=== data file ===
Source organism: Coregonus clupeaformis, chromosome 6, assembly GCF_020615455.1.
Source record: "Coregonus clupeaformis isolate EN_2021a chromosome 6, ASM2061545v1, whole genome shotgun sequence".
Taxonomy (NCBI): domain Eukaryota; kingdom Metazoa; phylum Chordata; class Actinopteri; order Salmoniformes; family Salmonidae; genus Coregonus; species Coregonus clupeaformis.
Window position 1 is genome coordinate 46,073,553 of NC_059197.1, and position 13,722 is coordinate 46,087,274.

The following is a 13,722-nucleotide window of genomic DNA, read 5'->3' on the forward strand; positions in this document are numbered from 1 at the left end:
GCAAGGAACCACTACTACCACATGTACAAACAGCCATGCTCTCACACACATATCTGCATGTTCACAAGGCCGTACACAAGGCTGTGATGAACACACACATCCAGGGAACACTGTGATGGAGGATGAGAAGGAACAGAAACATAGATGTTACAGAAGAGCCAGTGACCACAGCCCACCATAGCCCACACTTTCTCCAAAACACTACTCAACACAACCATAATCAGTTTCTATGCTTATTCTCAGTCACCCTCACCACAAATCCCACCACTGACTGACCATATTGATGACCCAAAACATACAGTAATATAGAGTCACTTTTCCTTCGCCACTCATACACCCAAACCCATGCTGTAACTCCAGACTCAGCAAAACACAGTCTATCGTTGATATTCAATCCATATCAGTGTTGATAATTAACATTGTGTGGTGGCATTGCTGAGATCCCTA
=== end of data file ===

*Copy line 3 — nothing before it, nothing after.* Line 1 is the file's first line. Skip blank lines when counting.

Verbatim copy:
Taxonomy (NCBI): domain Eukaryota; kingdom Metazoa; phylum Chordata; class Actinopteri; order Salmoniformes; family Salmonidae; genus Coregonus; species Coregonus clupeaformis.